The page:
Emily Bronte also convey’s aspects of the class system within Victorian society through the use of imagery. Bronte depicts two English households which both resemble slightly different classes but for which could not be further apart. The heights is described as “narrow windows being deeply set in the wall” and then Thrushcross Grange as “the large, half curtain windows allowing the sun to come in from the outside” - these two pictures painted by Bronte show the contrast between the two households. Thrushcross Grange is a place of pure sophistication, calmness and complete comfort and relaxation and the Heights is seen as a place of violence, despair and complete and utter chaos. Because the Grange’s occupants are of a higher class then of that of the Heights, Bronte suggests that higher classes lived in far more comfort and peace then the lower classes; this further suggesting that the idea of equal opportunities (especially that related to education) was complete rubbish and a false portrayal of what Victorian society actually was. The fact that the occupants of the Height’s are of a lower social standing and the connotations related to them are of that of dirt, hard work and chaos suggests that the Lower classes compared to the higher classes were less comfortable and found it much harder to succeed within a completely class ridden society. The fact that the two households are virtually parallel to each other further suggests that poverty and wealth lived so close beside one another, but the wealthy were reluctant (either out of ignorance or pure selfishness) to act and demand change, because it would have not been beneficial to them. This further suggests that the wealthy victorians who saw themselves as being religious, good human beings were actually people who lived off the fear and vulnerability of the poor and therefore were everything they so claimed to despise.
When Catherine returns from the Grange she has this sense or aurora of sophistication and therefore to impress his love, Heathcliff smarten’s up and tidy’s up his appearance in order to try to please Catherine. The fact that Heathcliff attempted this change suggests that the upper classes were barricaded by a wall which strongly objected change and therefore it was up to the rest to try and fit within the social “norm” - this action by Heathcliff suggests that the working classes viewed the upper classes as having that power/influence which an ordinary person would need to gain access to the education,health service, politics and even just to have fun in the average world. But in striving to achieve this they knew that they had to be willing to change, because there was no prospect of the upper classes changing due to them being very conservative and maintaining their traditional views regarding how society should be run.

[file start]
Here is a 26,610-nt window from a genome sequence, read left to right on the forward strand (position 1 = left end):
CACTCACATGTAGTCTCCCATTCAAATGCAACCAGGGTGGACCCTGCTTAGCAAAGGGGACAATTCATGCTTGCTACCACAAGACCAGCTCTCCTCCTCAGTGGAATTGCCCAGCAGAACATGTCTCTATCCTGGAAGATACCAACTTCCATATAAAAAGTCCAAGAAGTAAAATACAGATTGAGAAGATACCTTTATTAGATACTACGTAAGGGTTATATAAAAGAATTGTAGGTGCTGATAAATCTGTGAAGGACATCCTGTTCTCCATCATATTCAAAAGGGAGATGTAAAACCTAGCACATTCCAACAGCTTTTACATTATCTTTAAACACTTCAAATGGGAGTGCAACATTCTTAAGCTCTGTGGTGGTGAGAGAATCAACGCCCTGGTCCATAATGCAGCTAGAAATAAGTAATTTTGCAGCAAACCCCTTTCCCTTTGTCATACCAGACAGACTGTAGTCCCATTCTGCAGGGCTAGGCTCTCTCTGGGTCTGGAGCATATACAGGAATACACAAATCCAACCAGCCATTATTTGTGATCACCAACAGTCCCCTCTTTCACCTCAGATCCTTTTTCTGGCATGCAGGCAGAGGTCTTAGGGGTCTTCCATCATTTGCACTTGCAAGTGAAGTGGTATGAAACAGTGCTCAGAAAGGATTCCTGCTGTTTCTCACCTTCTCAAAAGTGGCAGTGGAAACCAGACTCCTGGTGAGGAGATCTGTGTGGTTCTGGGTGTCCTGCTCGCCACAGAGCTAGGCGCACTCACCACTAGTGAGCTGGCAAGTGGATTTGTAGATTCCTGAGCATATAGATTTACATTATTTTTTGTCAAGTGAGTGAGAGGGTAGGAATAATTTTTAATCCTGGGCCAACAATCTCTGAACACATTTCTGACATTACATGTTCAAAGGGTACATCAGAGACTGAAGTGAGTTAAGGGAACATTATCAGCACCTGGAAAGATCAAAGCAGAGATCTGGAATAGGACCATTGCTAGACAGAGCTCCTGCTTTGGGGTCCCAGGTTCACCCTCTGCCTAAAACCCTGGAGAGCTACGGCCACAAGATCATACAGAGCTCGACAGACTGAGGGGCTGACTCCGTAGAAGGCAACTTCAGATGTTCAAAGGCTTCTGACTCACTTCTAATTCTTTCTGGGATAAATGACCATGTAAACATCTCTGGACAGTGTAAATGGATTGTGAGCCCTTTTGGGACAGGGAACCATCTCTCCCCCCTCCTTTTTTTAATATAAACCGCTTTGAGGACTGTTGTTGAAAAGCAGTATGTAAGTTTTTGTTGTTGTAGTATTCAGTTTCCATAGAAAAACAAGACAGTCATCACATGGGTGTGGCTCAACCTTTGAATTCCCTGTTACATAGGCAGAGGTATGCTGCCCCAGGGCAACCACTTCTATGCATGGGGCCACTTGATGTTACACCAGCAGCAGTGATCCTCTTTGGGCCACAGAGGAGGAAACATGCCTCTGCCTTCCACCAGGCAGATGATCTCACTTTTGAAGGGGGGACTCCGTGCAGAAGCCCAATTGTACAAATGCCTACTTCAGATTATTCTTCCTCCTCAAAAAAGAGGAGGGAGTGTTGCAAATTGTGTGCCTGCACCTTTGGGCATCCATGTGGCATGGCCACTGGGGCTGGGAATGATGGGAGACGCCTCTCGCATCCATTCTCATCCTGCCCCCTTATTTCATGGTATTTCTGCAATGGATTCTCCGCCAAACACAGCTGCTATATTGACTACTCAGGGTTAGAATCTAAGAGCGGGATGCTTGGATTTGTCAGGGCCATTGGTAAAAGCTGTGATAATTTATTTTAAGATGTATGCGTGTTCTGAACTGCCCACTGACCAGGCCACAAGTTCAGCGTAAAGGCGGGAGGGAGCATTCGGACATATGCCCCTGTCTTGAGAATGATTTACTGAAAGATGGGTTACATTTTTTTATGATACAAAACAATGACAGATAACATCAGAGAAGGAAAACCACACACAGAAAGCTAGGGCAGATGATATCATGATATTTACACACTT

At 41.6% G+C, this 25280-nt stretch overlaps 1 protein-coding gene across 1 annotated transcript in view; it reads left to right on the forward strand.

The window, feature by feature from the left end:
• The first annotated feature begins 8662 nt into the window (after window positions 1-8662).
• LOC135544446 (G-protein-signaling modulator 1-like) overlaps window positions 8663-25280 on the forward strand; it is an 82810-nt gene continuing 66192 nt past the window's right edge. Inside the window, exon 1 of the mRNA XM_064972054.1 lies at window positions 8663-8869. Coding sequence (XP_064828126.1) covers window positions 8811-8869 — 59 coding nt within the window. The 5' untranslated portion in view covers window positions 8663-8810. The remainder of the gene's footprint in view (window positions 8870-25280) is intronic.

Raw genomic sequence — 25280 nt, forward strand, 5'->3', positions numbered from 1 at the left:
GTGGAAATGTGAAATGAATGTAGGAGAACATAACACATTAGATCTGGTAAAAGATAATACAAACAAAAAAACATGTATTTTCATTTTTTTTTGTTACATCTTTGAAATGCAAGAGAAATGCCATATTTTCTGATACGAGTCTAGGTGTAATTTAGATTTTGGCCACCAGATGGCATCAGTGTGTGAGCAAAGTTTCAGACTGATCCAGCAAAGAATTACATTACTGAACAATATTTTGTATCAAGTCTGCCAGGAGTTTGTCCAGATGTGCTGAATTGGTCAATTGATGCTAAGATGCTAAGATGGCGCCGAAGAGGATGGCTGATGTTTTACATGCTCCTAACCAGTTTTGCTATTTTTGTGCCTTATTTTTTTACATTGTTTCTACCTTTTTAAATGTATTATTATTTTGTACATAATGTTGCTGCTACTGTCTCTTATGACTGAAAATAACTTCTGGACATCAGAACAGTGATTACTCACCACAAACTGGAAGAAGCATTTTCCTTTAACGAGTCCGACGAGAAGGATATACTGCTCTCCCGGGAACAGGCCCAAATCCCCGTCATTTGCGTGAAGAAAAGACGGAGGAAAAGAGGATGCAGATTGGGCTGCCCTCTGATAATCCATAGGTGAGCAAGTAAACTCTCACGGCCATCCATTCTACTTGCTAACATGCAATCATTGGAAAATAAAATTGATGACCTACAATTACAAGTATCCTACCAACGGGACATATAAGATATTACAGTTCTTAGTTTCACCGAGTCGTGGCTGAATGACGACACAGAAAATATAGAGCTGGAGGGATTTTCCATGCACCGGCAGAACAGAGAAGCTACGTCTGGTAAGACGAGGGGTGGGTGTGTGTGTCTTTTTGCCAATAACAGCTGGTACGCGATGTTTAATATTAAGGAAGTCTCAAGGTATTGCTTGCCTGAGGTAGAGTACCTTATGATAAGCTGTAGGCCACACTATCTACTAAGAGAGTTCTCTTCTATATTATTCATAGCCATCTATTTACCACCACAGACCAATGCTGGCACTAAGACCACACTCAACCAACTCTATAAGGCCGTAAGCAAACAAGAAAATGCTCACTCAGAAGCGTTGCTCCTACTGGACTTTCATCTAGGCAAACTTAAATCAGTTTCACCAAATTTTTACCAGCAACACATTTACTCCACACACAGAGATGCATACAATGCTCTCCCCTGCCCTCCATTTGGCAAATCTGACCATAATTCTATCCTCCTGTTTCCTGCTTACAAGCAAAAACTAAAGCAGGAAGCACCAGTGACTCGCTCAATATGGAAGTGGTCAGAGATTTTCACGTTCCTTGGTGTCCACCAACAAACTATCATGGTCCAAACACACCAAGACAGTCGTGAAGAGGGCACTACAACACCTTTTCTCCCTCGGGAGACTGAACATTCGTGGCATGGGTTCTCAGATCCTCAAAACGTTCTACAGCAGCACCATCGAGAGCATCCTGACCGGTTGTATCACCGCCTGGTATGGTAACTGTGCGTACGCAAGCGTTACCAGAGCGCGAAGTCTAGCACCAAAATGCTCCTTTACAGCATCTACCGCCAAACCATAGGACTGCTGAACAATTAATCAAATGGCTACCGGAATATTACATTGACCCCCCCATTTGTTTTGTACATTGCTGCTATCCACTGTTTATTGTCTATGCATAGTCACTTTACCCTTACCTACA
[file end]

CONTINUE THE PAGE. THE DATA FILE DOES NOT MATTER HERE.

We also see evidence of class as the central theme or focus in relation to the idea of marriage between Heathcliff and Catherine. Throughout the novel there is no doubt that Catherine and Heathcliff are unconditionally in love for one another and therefore are each other’s soul mates; but when the topic of marriage or even the slightest sense of an official relationship pops up Catherine’s response is one of which is blurred by false assumptions; which have been stated there by the class of which she was living in.
“Would degrade me to marry it”
This quote basically sums up the snobbery which surrounded the upper classes during the Victorian era. By using the word “degrade”, Catherine suggests that just because of Heathcliff’s status or role in society he is not fit to marry a person who emulates beauty, elegance, wisdom, stardom and of whom is “superior” just because she is of a higher class. By marrying him it would lower her influence/status in society. This quote also suggests that the upper classes usually married with fellow upper classes to increase their influence in Victorian society and to...